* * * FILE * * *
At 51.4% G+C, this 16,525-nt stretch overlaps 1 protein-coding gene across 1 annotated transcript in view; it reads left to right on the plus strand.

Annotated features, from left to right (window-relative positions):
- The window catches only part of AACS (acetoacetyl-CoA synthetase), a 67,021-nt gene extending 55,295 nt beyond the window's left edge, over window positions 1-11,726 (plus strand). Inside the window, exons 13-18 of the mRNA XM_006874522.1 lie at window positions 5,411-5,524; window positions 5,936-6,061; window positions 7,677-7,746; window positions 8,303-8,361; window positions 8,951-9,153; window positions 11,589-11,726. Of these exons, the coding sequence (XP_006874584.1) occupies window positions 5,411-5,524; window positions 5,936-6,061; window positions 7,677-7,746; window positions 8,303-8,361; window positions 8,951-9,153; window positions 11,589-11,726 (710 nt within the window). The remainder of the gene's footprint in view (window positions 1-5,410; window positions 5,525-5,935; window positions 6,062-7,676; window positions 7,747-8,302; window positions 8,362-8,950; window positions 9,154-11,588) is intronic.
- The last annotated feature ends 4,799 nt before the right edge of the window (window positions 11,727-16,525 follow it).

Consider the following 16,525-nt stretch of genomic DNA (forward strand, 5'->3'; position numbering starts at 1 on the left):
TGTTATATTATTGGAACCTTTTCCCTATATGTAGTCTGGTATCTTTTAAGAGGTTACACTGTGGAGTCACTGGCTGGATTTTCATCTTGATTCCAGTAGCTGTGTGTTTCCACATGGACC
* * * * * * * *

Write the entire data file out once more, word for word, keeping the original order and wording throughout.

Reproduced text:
At 51.4% G+C, this 16,525-nt stretch overlaps 1 protein-coding gene across 1 annotated transcript in view; it reads left to right on the plus strand.

Annotated features, from left to right (window-relative positions):
- The window catches only part of AACS (acetoacetyl-CoA synthetase), a 67,021-nt gene extending 55,295 nt beyond the window's left edge, over window positions 1-11,726 (plus strand). Inside the window, exons 13-18 of the mRNA XM_006874522.1 lie at window positions 5,411-5,524; window positions 5,936-6,061; window positions 7,677-7,746; window positions 8,303-8,361; window positions 8,951-9,153; window positions 11,589-11,726. Of these exons, the coding sequence (XP_006874584.1) occupies window positions 5,411-5,524; window positions 5,936-6,061; window positions 7,677-7,746; window positions 8,303-8,361; window positions 8,951-9,153; window positions 11,589-11,726 (710 nt within the window). The remainder of the gene's footprint in view (window positions 1-5,410; window positions 5,525-5,935; window positions 6,062-7,676; window positions 7,747-8,302; window positions 8,362-8,950; window positions 9,154-11,588) is intronic.
- The last annotated feature ends 4,799 nt before the right edge of the window (window positions 11,727-16,525 follow it).

Consider the following 16,525-nt stretch of genomic DNA (forward strand, 5'->3'; position numbering starts at 1 on the left):
TGTTATATTATTGGAACCTTTTCCCTATATGTAGTCTGGTATCTTTTAAGAGGTTACACTGTGGAGTCACTGGCTGGATTTTCATCTTGATTCCAGTAGCTGTGTGTTTCCACATGGACC